@INTERACTIONSMAG 66 INTERACTIONS JANUARY–FEBRUARY2019
FORUM SUSTAINABILITY IN (INTER)ACTION
B THE CHANGE:
For many agencies and organizations
in general, successfully balancing
purpose and profit will depend upon the
intentionality with which they design
their organizations. My 20-plus-year-
old digital agency Mightybytes (www.
mightybytes.com) exists with purpose
in its DNA. We help mission-driven
organizations create greater impact,
and we operate our business by a triple-bottom-line philosophy that weighs our
need to generate profit alongside the
needs of human beings and the planet.
As a Certified B Corp, Mightybytes
uses the B Impact Assessment
(Figure 2) to help us reach the highest
standards of social and environmental
performance, public transparency, and
legal accountability [ 4]. This requires an
ongoing balancing act between purpose
and profit, which means we must
embrace continuous improvement.
Sometimes we fall short of our goals,
and sometimes we get great results, but
we’re always looking to improve.
The B Impact Assessment also
helps us think differently about
supply chains and how we procure
the resources necessary to run our
company, including renewable energy
sources for the websites and digital
products we build. After initially
certifying as a B Corp in 2011, we
turned those thoughts outward and
created Ecograder ( ecograder.com), an
educational tool designed to help users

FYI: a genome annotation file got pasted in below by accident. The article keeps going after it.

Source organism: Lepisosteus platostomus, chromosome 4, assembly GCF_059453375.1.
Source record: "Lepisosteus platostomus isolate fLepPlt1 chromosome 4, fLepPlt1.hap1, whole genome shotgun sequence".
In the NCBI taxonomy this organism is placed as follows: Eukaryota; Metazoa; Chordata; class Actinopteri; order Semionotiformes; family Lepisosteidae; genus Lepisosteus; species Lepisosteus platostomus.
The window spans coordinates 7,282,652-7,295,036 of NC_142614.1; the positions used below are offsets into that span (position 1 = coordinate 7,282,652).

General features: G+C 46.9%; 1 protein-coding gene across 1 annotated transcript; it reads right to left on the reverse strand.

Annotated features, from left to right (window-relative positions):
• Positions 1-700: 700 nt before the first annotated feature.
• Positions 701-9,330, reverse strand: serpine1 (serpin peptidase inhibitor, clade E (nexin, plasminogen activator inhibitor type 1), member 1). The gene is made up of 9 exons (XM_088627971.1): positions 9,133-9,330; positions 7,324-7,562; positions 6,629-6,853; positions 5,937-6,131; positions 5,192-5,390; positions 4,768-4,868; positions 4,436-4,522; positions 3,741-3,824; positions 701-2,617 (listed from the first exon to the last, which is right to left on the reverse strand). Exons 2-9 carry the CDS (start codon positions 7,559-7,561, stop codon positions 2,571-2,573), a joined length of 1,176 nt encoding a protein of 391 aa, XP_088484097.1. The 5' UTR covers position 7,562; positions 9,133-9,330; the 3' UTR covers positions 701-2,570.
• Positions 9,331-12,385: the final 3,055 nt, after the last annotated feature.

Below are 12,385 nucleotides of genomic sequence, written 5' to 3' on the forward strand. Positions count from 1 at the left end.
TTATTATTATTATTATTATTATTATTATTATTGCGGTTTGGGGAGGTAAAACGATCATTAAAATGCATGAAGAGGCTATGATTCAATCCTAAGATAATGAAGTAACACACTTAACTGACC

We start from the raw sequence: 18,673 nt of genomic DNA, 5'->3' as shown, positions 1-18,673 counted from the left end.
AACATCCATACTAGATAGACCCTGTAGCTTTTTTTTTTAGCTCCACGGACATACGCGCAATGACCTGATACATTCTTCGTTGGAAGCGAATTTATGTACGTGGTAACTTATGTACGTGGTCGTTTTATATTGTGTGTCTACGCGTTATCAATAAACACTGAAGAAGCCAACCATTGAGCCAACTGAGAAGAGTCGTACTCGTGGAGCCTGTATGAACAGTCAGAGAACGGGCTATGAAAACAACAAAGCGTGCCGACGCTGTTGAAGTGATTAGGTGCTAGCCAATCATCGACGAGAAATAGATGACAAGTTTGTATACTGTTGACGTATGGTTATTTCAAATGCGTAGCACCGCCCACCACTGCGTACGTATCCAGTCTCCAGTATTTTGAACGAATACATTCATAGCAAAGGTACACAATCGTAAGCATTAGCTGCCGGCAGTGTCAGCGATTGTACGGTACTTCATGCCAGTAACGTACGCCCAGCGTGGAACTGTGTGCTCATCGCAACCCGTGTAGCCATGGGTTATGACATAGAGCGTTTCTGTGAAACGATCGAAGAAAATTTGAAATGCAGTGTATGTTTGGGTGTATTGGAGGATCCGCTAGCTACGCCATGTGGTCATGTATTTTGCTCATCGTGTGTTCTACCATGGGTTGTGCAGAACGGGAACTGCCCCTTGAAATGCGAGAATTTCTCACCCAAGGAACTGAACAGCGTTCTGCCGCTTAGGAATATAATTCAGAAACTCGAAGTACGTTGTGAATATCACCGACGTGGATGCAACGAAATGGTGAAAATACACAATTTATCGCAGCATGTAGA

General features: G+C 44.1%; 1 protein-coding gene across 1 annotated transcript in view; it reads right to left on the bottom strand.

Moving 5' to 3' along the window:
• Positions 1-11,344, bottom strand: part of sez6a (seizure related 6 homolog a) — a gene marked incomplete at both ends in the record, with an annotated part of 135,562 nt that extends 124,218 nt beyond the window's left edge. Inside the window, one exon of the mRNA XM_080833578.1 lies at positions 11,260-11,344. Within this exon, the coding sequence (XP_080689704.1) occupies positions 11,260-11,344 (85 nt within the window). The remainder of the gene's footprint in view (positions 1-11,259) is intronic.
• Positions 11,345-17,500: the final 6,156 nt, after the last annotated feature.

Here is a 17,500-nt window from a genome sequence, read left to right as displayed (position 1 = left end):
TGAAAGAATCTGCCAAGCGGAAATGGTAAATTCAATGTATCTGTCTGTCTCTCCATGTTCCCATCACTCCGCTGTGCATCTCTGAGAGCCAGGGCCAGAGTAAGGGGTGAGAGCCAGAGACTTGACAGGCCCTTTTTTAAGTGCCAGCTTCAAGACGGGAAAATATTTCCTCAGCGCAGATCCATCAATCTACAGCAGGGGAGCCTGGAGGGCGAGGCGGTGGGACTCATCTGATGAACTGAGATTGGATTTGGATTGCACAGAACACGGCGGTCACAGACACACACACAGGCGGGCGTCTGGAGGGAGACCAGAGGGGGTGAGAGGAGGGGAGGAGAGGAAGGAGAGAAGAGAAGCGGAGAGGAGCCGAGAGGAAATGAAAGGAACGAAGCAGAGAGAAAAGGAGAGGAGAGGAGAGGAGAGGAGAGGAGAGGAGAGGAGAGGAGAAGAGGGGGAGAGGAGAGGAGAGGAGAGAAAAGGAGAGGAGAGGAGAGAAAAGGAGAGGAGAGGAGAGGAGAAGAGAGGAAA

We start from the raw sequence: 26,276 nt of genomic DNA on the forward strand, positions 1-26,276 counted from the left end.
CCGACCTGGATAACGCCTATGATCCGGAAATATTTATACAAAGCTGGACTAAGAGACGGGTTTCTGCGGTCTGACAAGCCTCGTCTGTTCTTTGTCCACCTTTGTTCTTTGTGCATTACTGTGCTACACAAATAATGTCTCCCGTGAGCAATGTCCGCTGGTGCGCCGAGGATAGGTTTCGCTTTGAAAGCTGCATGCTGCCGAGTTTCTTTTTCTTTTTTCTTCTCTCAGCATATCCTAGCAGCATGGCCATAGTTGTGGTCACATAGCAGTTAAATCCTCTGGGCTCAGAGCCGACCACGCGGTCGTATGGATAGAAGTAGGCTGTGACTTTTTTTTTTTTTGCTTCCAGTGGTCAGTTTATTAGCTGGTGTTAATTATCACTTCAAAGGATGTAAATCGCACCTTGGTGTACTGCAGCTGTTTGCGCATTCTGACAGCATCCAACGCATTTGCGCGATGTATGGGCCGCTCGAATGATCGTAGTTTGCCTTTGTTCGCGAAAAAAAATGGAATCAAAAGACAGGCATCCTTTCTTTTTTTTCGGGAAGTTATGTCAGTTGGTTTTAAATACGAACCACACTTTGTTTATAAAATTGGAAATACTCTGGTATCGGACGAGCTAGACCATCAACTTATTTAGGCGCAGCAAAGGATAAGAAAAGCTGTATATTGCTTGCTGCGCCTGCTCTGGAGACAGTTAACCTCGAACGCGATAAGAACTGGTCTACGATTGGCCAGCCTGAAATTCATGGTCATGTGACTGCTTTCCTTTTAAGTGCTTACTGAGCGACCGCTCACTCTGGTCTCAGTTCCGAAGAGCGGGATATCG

better understand the environmental
impact of their website, and a microsite
about sustainable Web design
We found that the assessment gave
us a flexible roadmap for building a
better business. We use its principles,
which are closely aligned with the UN’s
SDGs, to guide our decision making on
everything from the clients we pursue
to how we generate profit and support
ongoing philanthropic efforts. Then we
do what our resources can support over
time. For instance:
• By paying our employees a living
wage and offering the best benefits that
we can afford, Mightybytes addresses
SDGs 1 (no poverty), 2 (zero hunger), 3
(good health and well-being), 8 (decent
work and economic growth), 10 (reduced
inequalities), and 11 (sustainable cities
a high level, Designing for Sustainability
promoted the following tactics as
greener ways to build digital products
• Content findability. Ensure content
can be found quickly and easily on
websites and through search engines.
Follow SEO best practices, add search-on-site, and so on.
• Usability. Enable users to complete
tasks quickly and encourage them
to make more sustainable choices.
Reduce form fields, highlight more
environmentally friendly shipping
options, remove proprietary
technologies and other potential barriers
to good UX.
• Performance optimization. Build
faster websites. Speed up asset
downloads and improve content
• Green hosting. Use a Web host
powered by 100 percent renewable
This framework was a good start, but
like the net-zero thinking mentioned
above, it focused on doing less damage.
I’d like to propose here that in addition
to the practices above, we include the
UN’s SDGs and embrace a net positive
approach to our projects. This will
require a shift in how we design and
build digital products, assigning design
teams with more responsibility over a
product’s final impact on society. The
collective results could be significant.
Figure 2. B Impact Report for Mightybytes.
Figure 1. The UN Sustainable Development Goals.